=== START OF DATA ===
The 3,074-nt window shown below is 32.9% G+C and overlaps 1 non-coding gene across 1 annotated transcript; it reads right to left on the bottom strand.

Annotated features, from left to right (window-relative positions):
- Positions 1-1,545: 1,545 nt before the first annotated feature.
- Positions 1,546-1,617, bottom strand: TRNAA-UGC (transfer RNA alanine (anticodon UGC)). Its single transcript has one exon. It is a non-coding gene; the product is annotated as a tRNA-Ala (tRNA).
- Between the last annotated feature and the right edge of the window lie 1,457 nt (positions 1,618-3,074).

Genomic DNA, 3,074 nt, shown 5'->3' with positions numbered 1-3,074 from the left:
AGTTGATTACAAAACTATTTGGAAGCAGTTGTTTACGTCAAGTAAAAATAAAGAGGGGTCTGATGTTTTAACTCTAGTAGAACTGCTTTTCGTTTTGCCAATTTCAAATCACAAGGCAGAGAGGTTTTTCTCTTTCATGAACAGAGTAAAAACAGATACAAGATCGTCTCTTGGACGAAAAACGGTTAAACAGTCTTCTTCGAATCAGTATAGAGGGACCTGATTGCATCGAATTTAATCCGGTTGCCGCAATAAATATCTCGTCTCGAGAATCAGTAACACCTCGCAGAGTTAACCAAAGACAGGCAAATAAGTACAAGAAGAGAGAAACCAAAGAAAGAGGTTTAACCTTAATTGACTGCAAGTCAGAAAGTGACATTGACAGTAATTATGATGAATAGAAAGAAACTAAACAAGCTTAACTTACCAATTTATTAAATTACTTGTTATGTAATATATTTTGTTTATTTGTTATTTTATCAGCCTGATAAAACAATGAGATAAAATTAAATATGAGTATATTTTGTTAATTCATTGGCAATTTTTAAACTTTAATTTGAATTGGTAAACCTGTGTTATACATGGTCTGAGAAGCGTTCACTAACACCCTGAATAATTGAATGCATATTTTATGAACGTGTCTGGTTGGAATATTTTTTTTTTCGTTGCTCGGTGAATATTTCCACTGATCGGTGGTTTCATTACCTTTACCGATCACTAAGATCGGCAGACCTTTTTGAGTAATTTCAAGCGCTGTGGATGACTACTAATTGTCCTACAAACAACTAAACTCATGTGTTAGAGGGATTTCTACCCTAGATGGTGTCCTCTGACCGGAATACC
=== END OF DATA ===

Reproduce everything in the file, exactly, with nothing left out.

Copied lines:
The 3,074-nt window shown below is 32.9% G+C and overlaps 1 non-coding gene across 1 annotated transcript; it reads right to left on the bottom strand.

Annotated features, from left to right (window-relative positions):
- Positions 1-1,545: 1,545 nt before the first annotated feature.
- Positions 1,546-1,617, bottom strand: TRNAA-UGC (transfer RNA alanine (anticodon UGC)). Its single transcript has one exon. It is a non-coding gene; the product is annotated as a tRNA-Ala (tRNA).
- Between the last annotated feature and the right edge of the window lie 1,457 nt (positions 1,618-3,074).

Genomic DNA, 3,074 nt, shown 5'->3' with positions numbered 1-3,074 from the left:
AGTTGATTACAAAACTATTTGGAAGCAGTTGTTTACGTCAAGTAAAAATAAAGAGGGGTCTGATGTTTTAACTCTAGTAGAACTGCTTTTCGTTTTGCCAATTTCAAATCACAAGGCAGAGAGGTTTTTCTCTTTCATGAACAGAGTAAAAACAGATACAAGATCGTCTCTTGGACGAAAAACGGTTAAACAGTCTTCTTCGAATCAGTATAGAGGGACCTGATTGCATCGAATTTAATCCGGTTGCCGCAATAAATATCTCGTCTCGAGAATCAGTAACACCTCGCAGAGTTAACCAAAGACAGGCAAATAAGTACAAGAAGAGAGAAACCAAAGAAAGAGGTTTAACCTTAATTGACTGCAAGTCAGAAAGTGACATTGACAGTAATTATGATGAATAGAAAGAAACTAAACAAGCTTAACTTACCAATTTATTAAATTACTTGTTATGTAATATATTTTGTTTATTTGTTATTTTATCAGCCTGATAAAACAATGAGATAAAATTAAATATGAGTATATTTTGTTAATTCATTGGCAATTTTTAAACTTTAATTTGAATTGGTAAACCTGTGTTATACATGGTCTGAGAAGCGTTCACTAACACCCTGAATAATTGAATGCATATTTTATGAACGTGTCTGGTTGGAATATTTTTTTTTTCGTTGCTCGGTGAATATTTCCACTGATCGGTGGTTTCATTACCTTTACCGATCACTAAGATCGGCAGACCTTTTTGAGTAATTTCAAGCGCTGTGGATGACTACTAATTGTCCTACAAACAACTAAACTCATGTGTTAGAGGGATTTCTACCCTAGATGGTGTCCTCTGACCGGAATACC